Bong Joon-ho was right when he said working people inhabit the same country under capitalism. What’s left unsaid is that the rich inhabit a different reality, which flows through borders as seamlessly as their capital. When Lorde invites us to join her in her “new state of mind,” she’s also inviting us somewhere we can’t follow.
I sincerely believe Lorde has good intentions. When she says “I throw my cellular device in the water,” I think it’s a suggestion rather than a boast. When she asks “are you coming, my baby?” I think she genuinely wants her fans to join in her “new state of mind.” It’d be easy to read her suggestions as taunts and crucify her for lacking class awareness. But based on the way she interacts with her fans, I think she has a good heart.
A good heart’s scant protection against the changing climate, though. And in Solar Power, Lorde makes it clear she knows the climate’s changing. In the album’s fifth song, “Fallen Fruit,” she eulogizes a world that’s disappearing. “How can I love what I know I’m going to lose?” she sings. This begs the question: what exactly is Lorde going to lose? My fears of climate change revolve around dying in a natural disaster or being turned into a refugee. Lorde owns homes on at least two continents. When she sings “a pocketful of seed/it’s time for us to leave,” it’s not hard to imagine her doing so from an ark.
Later, in “Leader of a New Regime,” she sings “Wearing SPF 3000 for the ultraviolet rays/ Made it to the island on the last of the outbound planes... I’m gonna live out my days.” She recently suggested parts of Solar Power are satirical, but the lines are revealing nonetheless. Lorde knows she has a spot on the island or whatever protective enclosure the rich will build for themselves. Why sing about it to an audience that doesn’t?
In 2013, Timothy Morton proposed the idea of hyperobjects, or “objects so massively distributed in time and space that they transcend spatiotemporal specificity.” Pandemics, the Internet, and streetwear brands are hyperobjects. Their shared feature is that they’re too big to be comprehended from one perspective. Understanding them necessitates moving between vantage points.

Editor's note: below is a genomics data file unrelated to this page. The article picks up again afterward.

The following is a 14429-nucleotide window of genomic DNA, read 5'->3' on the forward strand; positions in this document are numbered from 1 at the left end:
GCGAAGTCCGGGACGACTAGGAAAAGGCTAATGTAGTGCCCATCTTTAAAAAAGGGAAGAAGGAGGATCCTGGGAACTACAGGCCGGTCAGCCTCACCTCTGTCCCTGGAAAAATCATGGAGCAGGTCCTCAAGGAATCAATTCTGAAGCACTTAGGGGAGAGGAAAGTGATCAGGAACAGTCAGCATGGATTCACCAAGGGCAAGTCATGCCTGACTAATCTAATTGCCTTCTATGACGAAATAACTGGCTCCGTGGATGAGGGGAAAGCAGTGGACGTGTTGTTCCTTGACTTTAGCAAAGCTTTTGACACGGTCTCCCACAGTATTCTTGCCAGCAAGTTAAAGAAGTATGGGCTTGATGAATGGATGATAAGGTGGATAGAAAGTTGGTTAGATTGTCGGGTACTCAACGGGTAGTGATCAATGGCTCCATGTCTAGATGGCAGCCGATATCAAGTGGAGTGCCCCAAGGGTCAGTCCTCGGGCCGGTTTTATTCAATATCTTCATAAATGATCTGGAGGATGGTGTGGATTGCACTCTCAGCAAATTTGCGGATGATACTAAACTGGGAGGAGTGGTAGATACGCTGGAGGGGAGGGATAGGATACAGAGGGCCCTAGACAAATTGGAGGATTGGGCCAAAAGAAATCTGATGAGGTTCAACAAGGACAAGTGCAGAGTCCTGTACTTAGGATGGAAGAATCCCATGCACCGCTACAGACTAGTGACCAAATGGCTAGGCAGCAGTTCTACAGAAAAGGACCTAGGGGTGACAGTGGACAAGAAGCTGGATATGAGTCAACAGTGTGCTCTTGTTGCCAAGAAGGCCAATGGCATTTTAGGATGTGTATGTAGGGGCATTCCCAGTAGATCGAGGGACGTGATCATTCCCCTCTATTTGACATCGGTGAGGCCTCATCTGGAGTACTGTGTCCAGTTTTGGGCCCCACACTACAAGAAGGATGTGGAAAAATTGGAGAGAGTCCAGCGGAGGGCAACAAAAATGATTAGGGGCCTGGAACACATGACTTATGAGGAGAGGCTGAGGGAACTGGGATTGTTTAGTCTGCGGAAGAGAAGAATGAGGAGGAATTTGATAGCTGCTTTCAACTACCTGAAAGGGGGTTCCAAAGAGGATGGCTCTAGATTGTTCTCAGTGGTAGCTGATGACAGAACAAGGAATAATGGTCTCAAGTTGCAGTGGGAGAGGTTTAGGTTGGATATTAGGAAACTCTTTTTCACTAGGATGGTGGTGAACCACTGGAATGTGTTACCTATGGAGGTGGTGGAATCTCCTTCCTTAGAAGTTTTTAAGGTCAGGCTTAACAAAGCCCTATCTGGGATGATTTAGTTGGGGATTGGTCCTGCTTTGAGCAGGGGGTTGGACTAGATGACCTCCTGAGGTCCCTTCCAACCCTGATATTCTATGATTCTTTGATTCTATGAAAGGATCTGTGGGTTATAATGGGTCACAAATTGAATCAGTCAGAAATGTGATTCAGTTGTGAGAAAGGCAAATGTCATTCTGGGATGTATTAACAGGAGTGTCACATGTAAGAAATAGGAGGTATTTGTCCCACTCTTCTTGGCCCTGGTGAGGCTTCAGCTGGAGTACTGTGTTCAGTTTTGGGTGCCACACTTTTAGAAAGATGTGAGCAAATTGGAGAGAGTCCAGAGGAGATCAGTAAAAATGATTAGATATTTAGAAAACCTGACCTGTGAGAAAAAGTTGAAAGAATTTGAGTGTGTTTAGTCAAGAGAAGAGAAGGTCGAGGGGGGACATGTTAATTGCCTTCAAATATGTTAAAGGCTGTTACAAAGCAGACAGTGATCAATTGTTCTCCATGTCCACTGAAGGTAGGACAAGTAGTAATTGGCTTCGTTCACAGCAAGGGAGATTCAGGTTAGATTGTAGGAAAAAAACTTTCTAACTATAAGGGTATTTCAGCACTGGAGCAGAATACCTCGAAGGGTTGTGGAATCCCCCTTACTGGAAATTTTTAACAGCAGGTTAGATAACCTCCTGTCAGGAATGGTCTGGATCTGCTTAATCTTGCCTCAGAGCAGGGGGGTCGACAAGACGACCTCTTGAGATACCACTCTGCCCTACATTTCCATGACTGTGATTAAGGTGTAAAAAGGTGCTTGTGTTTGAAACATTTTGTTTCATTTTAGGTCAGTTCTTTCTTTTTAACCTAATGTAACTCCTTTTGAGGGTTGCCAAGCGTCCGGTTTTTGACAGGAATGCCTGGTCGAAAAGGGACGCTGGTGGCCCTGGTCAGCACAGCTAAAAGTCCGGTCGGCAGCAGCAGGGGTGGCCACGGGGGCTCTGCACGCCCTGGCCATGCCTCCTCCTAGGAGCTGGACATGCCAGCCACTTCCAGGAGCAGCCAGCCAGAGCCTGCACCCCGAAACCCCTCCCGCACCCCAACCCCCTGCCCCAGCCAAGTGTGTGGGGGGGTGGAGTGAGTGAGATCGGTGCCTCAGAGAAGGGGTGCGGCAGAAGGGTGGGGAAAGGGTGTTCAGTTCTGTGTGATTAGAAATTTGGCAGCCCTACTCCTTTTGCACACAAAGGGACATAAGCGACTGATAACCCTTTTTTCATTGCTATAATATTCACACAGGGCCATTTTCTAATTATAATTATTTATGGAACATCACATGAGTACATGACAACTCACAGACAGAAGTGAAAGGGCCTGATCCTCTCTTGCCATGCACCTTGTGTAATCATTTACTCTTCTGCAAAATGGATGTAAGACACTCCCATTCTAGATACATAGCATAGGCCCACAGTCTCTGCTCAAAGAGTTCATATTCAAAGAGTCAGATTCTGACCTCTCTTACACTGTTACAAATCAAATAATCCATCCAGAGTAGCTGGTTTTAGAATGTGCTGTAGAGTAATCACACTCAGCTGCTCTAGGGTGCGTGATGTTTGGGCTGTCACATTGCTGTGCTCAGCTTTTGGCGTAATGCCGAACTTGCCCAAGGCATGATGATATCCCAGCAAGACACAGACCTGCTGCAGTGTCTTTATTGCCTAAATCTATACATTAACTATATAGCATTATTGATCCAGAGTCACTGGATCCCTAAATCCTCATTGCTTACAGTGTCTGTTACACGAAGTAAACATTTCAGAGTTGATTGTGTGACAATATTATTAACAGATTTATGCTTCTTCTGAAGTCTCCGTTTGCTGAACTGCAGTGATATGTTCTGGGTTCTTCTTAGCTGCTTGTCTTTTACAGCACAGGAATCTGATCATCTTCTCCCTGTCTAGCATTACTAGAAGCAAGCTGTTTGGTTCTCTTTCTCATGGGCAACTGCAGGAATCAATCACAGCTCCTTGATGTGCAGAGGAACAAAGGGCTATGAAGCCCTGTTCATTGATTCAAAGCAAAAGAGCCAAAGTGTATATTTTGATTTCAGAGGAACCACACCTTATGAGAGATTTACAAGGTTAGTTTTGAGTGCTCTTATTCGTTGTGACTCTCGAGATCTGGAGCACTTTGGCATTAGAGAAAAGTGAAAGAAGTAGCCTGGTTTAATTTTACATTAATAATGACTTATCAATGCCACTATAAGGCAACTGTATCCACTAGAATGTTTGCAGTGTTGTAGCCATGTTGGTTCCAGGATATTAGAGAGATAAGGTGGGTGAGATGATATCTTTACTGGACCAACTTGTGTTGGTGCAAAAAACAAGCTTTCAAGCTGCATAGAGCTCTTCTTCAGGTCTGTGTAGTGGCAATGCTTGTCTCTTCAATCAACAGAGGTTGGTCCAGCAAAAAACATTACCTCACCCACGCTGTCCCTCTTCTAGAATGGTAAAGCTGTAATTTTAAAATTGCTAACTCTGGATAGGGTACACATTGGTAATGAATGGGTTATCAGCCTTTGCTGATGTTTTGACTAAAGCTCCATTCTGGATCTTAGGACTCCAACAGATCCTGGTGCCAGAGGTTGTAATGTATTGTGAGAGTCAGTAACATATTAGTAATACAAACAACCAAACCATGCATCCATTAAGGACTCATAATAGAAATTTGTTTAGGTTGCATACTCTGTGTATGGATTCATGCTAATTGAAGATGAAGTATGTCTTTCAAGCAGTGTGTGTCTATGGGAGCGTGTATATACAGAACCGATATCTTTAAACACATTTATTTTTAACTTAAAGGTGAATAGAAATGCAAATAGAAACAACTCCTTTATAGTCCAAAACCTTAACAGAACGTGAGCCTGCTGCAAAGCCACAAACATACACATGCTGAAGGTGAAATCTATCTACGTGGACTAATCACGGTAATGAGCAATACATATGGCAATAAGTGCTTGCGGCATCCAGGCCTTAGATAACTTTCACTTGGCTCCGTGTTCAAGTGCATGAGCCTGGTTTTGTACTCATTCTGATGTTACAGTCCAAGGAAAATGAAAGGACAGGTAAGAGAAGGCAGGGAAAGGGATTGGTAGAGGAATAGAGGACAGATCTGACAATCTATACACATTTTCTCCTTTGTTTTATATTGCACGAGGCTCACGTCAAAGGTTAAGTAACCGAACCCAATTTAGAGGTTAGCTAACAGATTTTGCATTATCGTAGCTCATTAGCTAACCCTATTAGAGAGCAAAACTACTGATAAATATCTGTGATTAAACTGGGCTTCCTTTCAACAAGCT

Climate change is a hyperobject. In Solar Power, Lorde makes it clear how distant her vantage point is from ours. If we’re in the avalanche path, she’s looking down from the gondola. It makes for an unnerving shift. A comforting voice becomes disturbing and a familiar face becomes alien. If Melodrama showed how heartbreak lays waste to celebrities and working stiffs alike, Solar Power reveals how politics can make us strangers.
In a piece for Dirt, writer Allegra Hobbs describes how the new Lorde single unsettled her. “It deepened my feeling of dissonance with my surroundings... I narrowly avoided a panic attack while doing hot yoga in a surgical mask,” she writes. “I want desperately for everything to be the same, but everything is different — my relationship to my surroundings, to myself, to others, to the art and content I consume. I do not think it’s going back.”
Solar Power unsettles me, too. I think that’s because it’s a record of denial. Its ethos is that magical thinking can solve material problems. When it blares at supermarkets, restaurants, and from Spotify radio streams, it makes me wonder whether the ruling class will cope with terrifying global changes the way Lorde did. Will they retreat to the beach and preach amnesia? Will they shut out the world and live like lotus-eaters?
“We’re taught to view famous people as gods, now — and I wanted to dismantle that,” Lorde told the Guardian. But her voice booms through public space like a god’s voice. She has enough money to escape mortals’ fates. Lorde may be uncomfortable that the celebrity-industrial complex made her into royalty. But understanding the deal’s terms doesn’t mean you can escape them.